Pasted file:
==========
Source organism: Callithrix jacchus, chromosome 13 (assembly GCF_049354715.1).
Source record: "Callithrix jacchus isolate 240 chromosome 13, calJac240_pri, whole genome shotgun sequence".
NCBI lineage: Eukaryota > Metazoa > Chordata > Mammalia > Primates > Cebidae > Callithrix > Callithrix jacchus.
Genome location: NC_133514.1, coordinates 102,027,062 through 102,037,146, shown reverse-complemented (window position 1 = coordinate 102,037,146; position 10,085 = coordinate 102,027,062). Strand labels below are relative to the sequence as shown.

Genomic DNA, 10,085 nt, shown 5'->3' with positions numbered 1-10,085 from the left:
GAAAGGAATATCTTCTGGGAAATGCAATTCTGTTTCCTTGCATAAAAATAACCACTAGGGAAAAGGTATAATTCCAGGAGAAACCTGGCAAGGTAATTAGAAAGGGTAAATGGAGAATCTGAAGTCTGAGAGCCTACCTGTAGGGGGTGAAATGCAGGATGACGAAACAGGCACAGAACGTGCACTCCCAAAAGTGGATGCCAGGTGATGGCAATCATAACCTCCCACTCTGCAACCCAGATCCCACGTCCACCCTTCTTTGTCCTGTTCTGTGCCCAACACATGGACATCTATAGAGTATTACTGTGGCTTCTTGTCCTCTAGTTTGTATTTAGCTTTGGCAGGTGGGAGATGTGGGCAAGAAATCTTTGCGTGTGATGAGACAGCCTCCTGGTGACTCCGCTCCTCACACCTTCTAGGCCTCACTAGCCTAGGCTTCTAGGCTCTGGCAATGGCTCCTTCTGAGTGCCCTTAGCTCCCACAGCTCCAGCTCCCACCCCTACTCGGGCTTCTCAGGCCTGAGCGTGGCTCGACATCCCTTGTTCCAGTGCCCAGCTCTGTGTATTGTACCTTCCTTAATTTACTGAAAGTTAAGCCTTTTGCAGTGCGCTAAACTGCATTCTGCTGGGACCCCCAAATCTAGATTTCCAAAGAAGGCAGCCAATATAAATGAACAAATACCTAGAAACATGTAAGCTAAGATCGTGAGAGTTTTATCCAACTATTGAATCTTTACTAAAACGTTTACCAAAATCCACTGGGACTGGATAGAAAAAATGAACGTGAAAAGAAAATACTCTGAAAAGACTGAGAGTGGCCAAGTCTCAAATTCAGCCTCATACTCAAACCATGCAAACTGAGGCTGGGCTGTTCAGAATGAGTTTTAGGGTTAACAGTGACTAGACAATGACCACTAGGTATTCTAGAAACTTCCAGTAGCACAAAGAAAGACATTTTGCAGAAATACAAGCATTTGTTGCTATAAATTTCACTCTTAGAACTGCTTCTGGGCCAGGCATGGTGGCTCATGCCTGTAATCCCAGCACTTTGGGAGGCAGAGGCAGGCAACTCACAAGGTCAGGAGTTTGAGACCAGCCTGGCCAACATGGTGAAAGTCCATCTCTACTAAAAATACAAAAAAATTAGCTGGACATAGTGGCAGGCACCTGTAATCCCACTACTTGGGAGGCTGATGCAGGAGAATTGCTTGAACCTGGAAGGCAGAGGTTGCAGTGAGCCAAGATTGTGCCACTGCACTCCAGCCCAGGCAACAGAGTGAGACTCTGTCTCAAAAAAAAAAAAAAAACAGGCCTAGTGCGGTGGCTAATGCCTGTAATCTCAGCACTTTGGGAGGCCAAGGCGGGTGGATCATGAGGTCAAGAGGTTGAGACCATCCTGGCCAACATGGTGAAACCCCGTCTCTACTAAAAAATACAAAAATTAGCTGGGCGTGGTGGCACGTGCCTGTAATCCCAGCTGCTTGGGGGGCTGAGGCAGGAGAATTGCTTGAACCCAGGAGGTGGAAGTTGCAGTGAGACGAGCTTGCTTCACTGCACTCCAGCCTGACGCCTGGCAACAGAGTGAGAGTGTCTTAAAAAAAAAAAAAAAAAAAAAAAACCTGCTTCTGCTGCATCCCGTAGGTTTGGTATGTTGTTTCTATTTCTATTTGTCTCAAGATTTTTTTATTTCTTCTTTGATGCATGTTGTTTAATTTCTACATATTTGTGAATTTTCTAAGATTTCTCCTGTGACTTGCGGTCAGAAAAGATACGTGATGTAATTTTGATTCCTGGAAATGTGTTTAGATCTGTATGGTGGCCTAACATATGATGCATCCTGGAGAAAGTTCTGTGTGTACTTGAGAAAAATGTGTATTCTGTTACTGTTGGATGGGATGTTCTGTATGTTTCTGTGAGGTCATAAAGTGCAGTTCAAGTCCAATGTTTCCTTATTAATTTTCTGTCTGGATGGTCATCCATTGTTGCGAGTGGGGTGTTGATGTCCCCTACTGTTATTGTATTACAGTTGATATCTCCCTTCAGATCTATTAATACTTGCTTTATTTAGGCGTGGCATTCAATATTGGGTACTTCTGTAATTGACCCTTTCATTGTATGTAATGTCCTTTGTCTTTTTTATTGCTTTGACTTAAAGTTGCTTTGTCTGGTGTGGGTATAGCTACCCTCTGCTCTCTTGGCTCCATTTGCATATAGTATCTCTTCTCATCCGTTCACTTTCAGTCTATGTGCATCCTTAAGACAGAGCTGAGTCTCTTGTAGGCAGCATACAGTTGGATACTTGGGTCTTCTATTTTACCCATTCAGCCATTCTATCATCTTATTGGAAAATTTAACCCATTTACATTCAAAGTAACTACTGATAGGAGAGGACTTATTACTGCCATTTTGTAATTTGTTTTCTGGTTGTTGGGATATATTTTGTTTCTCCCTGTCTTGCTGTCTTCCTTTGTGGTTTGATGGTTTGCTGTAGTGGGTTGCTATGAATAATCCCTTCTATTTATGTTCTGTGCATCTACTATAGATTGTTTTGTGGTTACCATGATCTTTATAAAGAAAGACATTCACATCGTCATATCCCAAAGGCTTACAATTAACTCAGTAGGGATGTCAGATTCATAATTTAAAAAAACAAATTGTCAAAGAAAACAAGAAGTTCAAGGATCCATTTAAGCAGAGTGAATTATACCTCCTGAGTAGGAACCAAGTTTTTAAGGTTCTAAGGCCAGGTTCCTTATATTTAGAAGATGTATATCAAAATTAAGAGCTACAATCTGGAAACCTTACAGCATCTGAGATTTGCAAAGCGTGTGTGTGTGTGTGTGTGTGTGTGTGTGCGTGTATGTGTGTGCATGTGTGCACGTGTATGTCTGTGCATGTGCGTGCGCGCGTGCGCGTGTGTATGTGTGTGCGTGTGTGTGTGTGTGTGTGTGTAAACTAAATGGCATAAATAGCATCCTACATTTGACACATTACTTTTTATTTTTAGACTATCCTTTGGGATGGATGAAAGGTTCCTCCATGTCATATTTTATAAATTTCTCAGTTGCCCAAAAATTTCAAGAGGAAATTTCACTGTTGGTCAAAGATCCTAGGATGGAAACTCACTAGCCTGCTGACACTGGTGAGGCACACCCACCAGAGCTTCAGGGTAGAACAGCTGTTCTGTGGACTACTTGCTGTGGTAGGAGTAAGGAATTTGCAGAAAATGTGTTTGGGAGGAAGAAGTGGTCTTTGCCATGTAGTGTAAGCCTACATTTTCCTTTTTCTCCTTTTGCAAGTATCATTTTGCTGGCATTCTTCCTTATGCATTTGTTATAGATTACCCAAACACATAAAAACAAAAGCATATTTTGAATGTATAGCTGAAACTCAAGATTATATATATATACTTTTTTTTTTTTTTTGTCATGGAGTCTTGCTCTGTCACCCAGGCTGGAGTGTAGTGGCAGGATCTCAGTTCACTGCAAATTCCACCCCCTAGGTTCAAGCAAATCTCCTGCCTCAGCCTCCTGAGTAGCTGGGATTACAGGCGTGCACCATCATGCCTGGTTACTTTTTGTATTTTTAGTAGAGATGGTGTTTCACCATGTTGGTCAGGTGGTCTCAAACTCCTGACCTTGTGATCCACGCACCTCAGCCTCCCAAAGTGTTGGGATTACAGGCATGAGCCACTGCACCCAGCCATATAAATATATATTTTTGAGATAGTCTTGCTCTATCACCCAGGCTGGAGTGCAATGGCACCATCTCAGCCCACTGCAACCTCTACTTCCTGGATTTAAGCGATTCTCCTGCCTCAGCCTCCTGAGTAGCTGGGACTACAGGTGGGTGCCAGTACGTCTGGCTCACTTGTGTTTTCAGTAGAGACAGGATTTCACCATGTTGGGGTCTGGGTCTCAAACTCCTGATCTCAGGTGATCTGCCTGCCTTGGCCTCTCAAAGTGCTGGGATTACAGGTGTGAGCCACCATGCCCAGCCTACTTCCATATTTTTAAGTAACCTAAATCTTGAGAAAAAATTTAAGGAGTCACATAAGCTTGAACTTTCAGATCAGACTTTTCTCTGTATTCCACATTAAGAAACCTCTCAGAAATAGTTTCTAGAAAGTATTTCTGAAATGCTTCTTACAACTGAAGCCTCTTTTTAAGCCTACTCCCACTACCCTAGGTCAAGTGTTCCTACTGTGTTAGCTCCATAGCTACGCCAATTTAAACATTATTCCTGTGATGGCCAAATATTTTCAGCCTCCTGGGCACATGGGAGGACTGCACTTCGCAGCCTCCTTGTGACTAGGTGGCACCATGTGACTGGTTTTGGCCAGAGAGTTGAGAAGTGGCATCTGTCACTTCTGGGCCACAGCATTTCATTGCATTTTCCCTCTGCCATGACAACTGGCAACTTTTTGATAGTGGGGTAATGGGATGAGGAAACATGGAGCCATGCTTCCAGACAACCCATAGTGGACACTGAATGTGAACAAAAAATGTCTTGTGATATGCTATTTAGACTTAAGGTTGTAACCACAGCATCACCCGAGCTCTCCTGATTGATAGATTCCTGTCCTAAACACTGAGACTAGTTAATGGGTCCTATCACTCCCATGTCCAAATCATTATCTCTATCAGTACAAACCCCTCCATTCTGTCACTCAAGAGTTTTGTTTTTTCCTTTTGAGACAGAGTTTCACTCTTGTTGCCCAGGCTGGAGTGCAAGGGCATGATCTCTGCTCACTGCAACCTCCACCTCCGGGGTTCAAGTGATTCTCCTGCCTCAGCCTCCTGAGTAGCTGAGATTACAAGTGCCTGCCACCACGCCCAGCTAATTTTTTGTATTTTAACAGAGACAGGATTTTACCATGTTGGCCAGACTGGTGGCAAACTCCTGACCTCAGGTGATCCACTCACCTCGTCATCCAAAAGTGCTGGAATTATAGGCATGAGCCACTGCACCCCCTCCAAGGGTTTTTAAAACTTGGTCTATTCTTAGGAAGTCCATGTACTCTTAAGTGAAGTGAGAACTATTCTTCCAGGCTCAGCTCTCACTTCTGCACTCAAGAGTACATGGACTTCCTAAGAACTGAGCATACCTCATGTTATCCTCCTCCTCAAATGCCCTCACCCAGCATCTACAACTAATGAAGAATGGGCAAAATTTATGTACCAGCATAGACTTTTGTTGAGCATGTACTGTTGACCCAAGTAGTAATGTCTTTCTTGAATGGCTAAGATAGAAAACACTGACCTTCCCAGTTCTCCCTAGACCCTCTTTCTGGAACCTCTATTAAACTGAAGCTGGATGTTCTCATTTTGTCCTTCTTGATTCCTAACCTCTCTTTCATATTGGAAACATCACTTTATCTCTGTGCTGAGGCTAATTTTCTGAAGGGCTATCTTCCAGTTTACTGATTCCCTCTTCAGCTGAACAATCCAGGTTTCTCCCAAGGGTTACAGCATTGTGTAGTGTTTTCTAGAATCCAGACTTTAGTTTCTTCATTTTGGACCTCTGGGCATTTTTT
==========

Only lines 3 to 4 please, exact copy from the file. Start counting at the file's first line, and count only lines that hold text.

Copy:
NCBI lineage: Eukaryota > Metazoa > Chordata > Mammalia > Primates > Cebidae > Callithrix > Callithrix jacchus.
Genome location: NC_133514.1, coordinates 102,027,062 through 102,037,146, shown reverse-complemented (window position 1 = coordinate 102,037,146; position 10,085 = coordinate 102,027,062). Strand labels below are relative to the sequence as shown.